National Sleep Foundation

Chapter 4: Primary Hypersomnias

Case Study in Excessive Daytime Sleepiness (EDS) Disorder

Raymond is a 36-year-old widower who sought help at a sleep disorders center after reading about excessive daytime sleepiness (EDS) in the newspaper.

History of Previous Illness: Raymond has needed to nap 2-3 times per day since he was about 17 years old, despite typically sleeping about 8 hours per night.

Past Medical History: Blood tests assessing thyroid and other endocrine functions, and evaluations for allergies and psychological health, have not produced significant findings.

Treatment History: A psychotherapy trial 2 years ago did not uncover a cause for Raymond “laziness.”

Social History: Widowed with two teenage daughters.

Family History: Raymond’s father has suffered from lifelong excessive sleepiness, and a cousin has been diagnosed with narcolepsy.

Review of Sleep Patterns: Raymond sleeps about 8 hours per night, but is often disturbed by short awakenings. Although he awakens for the day refreshed, within 1-3 hours he becomes sleepy.  For the remainder of the day, he rarely feels adequately refreshed and alert. As a child, Raymond’s naps were the cause of frequent ridicule and he has been falsely berated as an adult for being profusely lazy. As a self-employed farmer, his repeated 10-15 minute daytime naps do not interfere severely with his work.

Raymond reported that attempting to discipline his daughters leaves him “overwhelmed with weakness” and requires him to sit down. He has attempted to fight this weakness by remaining standing but instead collapses onto the floor from “the clumsiness that often overcomes me when I am mad at the kids.” More recently, this same feeling of weakness has occurred while he was laughing or when he was startled.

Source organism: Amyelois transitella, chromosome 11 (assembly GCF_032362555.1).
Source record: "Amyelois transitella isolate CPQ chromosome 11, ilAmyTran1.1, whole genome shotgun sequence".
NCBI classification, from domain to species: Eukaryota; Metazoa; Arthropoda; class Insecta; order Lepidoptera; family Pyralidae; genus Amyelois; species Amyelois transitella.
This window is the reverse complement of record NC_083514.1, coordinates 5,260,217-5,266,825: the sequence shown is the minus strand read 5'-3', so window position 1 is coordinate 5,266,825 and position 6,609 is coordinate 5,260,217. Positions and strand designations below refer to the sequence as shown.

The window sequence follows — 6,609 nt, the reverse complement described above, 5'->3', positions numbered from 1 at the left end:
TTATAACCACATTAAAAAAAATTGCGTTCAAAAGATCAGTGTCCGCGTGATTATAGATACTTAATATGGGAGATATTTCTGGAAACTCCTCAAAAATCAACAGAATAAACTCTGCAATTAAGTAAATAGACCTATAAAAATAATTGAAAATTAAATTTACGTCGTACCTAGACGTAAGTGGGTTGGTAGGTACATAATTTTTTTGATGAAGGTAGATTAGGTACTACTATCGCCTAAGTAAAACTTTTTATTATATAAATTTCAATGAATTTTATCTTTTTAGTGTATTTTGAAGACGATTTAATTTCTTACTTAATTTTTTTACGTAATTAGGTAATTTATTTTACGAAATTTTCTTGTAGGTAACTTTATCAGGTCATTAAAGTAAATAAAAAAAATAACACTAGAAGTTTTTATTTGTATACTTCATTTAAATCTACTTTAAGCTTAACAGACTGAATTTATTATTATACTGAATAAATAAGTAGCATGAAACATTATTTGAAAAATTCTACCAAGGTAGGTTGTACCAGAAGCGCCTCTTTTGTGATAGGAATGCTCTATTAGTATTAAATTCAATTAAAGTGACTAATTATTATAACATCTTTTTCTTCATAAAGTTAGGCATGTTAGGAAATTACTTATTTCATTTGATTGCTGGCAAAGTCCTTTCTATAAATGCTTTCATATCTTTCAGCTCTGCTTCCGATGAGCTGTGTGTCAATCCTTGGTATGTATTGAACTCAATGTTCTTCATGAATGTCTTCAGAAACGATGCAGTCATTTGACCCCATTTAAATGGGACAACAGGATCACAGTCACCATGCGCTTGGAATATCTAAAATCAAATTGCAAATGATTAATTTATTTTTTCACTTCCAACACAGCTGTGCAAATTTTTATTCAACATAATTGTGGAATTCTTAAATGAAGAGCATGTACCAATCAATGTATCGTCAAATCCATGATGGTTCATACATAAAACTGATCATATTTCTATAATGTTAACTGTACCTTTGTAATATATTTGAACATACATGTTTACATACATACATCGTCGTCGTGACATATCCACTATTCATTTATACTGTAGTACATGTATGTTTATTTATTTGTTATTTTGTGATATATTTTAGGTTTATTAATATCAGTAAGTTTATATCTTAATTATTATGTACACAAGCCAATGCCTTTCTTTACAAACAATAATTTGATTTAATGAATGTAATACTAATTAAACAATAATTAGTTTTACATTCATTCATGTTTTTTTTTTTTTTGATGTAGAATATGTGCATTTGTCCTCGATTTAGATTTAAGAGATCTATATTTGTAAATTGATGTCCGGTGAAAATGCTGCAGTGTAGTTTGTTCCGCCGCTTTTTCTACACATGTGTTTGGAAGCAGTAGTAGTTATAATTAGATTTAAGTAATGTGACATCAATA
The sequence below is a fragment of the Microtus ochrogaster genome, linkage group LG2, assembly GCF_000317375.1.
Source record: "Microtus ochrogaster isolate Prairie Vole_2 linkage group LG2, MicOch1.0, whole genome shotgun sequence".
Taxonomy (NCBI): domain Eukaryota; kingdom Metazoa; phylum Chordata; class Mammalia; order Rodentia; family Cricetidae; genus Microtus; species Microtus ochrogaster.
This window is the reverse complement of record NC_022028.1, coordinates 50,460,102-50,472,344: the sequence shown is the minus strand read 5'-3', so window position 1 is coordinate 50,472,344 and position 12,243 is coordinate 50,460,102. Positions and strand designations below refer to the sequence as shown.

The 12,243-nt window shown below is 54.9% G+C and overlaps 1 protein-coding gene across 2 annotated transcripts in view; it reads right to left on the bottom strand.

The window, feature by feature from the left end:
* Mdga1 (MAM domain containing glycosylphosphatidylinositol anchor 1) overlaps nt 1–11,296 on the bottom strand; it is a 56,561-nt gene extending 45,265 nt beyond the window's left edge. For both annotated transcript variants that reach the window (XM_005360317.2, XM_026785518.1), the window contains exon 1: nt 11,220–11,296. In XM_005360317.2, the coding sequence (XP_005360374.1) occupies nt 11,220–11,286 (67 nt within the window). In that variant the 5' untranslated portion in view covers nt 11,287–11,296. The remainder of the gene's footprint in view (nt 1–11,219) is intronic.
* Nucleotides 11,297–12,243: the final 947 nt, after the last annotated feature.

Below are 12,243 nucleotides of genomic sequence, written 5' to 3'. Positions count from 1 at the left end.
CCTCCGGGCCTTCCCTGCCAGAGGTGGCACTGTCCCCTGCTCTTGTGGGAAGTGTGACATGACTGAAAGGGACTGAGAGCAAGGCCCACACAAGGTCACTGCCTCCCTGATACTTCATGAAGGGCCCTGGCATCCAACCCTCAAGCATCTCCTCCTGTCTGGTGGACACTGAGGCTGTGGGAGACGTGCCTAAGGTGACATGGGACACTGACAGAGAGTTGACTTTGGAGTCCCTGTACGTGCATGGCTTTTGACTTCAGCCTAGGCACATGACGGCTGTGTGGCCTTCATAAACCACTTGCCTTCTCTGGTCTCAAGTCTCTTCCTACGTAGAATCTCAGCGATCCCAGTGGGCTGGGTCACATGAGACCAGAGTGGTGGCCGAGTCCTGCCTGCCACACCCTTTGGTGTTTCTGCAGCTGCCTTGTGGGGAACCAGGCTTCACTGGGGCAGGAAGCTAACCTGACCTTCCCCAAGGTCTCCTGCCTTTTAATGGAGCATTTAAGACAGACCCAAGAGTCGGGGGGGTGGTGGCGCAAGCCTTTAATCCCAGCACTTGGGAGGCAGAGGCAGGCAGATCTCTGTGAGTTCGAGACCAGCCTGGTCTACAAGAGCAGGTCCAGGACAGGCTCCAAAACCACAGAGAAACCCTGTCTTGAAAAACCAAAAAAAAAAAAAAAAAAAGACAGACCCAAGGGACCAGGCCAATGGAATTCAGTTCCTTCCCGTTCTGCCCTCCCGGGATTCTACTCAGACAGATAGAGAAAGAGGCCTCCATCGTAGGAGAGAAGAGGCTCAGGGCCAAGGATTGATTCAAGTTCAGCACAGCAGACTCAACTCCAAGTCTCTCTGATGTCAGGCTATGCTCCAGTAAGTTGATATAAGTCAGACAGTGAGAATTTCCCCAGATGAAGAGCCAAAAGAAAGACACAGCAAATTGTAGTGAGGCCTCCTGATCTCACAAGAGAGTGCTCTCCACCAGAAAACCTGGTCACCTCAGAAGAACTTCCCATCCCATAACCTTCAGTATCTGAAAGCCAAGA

Evaluation and Diagnosis: Following the intake interview, Raymond was evaluated by polysomnography (PSG) and the multiple sleep latency test (MSLT). PSG revealed a sleep-onset REM episode immediately upon falling asleep, frequent awakenings, and excessive amounts of stage 1 sleep. The MSLT results, on the day following his PSG, showed a mean sleep latency of 4.6 minutes and 3 sleep-onset REM periods. Raymond was diagnosed with narcolepsy with cataplexy based on his laboratory results combined with his clinical history of sudden-onset “weakness.”

Treatment and Follow-up
Modafinil was titrated up to 400 mg qAM with little effect. Raymond was switched to methylphenidate, and the dose was gradually increased to 20 mg TID. He reported improved wakefulness that lasted about 2.5 hours post-dosing, followed by a more profound sleepiness before he could take his next dose. A trial of extended-release methylphenidate was initiated, and Raymond was gradually increased to 40 mg qAM. Once stabilized on this dose, Raymond maintained adequate but incomplete alertness throughout the day. Attempts to treat his episodes of narcolepsy with cataplexy (gamma-hydroxybutyrate) resulted in unmanageable side effects (headaches and dizziness), and Raymond decided to manage his cataplexy using behavioral strategies, including regular napping but no medications.